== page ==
Sierra de la Ventana

March 31, 2012

Two cork bookmarks from Sierra de la Ventana:

Teatro Colón

October 27, 2011

Hey y’all, I’m back!

This is a bookmark from the Colón (Columbus) Theatre, which is the main opera house here in Buenos Aires, Argentina. It’s made of plastic and comes in its own envelope:

Here’s a picture of the theatre itself:

Teatro Colón (Wikipedia.org)

Fleur-de-lis

April 25, 2011

This bookmark is made of nickel silver. Nickel silver, also known as German silver or alpacca, is a copper alloy with nickel and zinc:

The fleur-de-lis is a stylized lily that is used as a decorative design or symbol. It may be at one and the same time, political, dynastic, artistic, emblematic, and symbolic, especially in heraldry.

Gaturro

June 26, 2010

Gaturro is the title of a famous Argentine comic strip created by cartoonist Cristian Dzwonik (also known as “Nik”)

Gaturro the cat is the protagonist. He lives with his owners who have raised him since he was young. While his house is a charming place, he also enjoys roaming the rooftops of his neighborhood. Among the rooftops, Gaturro can interact with other characters from neighboring houses.

His owners send him to school every now and then, not for the education, but to get him out of the house. In school, Gaturro is a bit of a troublemaker and makes life difficult for his teacher, Ms. Ruda Vinagretti.

Gaturro’s mood evolution in a week (Lunes = Monday):

Magnetic

May 23, 2010

Two magnetic bookmarks, from Argentina:

Thanks to my mother for these bookmarks.

Camino de los Patos

May 1, 2010

The Camino de los Patos (Ducks’ Road) also known as The Paso de Los Patos (Ducks’ Passage) is an Andine mountain pass between Argentina and Chile, used by the main column of the Army of the Andes to cross the Andes in early 1817, in order to liberate Chile from Spain. It’s framed by the imposing Valle de Los Patos Sur (Southern Valley of Ducks), southwest of the Province of San Juan, Argentina.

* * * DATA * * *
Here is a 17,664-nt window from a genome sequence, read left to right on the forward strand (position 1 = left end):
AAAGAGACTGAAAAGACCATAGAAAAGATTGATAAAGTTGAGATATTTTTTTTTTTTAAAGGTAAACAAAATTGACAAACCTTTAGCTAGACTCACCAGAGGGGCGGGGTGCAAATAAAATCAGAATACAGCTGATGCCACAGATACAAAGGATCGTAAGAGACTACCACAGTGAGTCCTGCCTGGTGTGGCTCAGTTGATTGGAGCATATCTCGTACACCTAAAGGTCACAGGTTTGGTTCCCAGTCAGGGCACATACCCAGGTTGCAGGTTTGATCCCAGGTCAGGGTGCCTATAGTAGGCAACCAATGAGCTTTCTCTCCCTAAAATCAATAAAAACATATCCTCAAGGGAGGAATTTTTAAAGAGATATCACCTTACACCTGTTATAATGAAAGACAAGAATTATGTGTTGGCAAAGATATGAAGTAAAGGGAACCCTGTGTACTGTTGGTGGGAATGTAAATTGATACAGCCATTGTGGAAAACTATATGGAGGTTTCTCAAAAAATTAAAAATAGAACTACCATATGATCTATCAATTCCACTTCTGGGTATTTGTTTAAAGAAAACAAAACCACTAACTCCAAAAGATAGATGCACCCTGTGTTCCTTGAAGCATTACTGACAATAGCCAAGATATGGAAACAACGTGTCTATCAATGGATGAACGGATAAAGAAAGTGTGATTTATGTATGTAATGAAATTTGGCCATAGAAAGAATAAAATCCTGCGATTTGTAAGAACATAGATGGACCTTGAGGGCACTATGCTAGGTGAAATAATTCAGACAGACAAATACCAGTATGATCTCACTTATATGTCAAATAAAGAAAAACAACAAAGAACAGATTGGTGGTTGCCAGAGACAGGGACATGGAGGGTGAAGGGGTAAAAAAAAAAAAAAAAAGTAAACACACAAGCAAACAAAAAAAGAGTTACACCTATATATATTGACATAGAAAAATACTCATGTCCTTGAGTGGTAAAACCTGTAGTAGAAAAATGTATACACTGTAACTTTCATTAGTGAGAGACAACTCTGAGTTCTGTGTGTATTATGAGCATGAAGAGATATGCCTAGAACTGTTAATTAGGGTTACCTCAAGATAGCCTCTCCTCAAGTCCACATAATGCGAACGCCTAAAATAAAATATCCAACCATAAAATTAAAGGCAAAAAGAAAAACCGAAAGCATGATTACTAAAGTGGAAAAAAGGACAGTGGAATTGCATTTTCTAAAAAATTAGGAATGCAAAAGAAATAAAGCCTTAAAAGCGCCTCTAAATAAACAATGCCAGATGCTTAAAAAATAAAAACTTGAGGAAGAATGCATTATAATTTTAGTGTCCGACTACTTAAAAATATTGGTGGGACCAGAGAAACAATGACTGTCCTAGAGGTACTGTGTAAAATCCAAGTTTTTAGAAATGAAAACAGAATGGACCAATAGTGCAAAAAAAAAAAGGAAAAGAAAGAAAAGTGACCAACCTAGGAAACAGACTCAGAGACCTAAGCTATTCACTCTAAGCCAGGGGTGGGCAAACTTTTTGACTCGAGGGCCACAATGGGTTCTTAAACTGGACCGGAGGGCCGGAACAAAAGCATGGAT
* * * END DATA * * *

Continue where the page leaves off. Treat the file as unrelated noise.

The Army of the Andes was a military force mustered by José de San Martín, who  was an Argentine general and the prime leader of the southern part of South America’s successful struggle for independence from Spain.

wikipedia.com

Tango and Mate

April 25, 2010

This leather bookmark shows Argentina, a mate and a couple dancing tango:

Mate (Spanish, also known as chimarrão (Portuguese), is a traditional South American infused drink. It is prepared from steeping dried leaves of yerba mate (llex paraguariensis) in hot water. It is the national drink in Uruguay, though Paraguay and Argentina also happen to claim nationality over the beverage, and drinking it is a common social practice in parts of Argentina, Brazil, Chile, eastern Bolivia, Lebanon and Syria.

It is considered to be a tradition typical of the “Gauchos”, term commonly used to describe residents of the South American pampas and Patagonian grasslands, found principally in parts of Argentina, Uruguay, Southern Chile, and Southern Region, Brazil.

Mate gourds (Wikipedia.org)

Sierra de la Ventana

March 23, 2010

Sierra de la Ventana is a town near the hill with the same name, which is also near Villa Ventana. This is a bookmark I bought there, while on holidays:

This is the Sierra de la Ventana:

Villa Ventana

March 21, 2010

These bookmarks are from Villa Ventana, a little village in Tornquist, in the south of Buenos Aires, near the Sierra de la Ventana (Window Hill, a hill with an opening in the rock).

Tucumán

March 3, 2010

A leather bookmark from Tucumán:

Tucumán is the most densely populated, and the smallest by land area, of the provinces of Argentina. Located in the northwest of the country, the capital is San Miguel de Tucumán.
Neighboring provinces are: Salta, Santiago del Estero and Catamarca. It is nicknamed “El Jardín de la República” (The Republic’s Garden).

A famous building in this province is “The House of Tucumán“, which is a historical building and museum, where an assembly of delegates from several provinces of the country (the Congress of Tucumán) declared independence from Spain on 9 July 1816.

The House of Tucumán (Wikipedia.org)

Thanks to my aunt for the bookmark.

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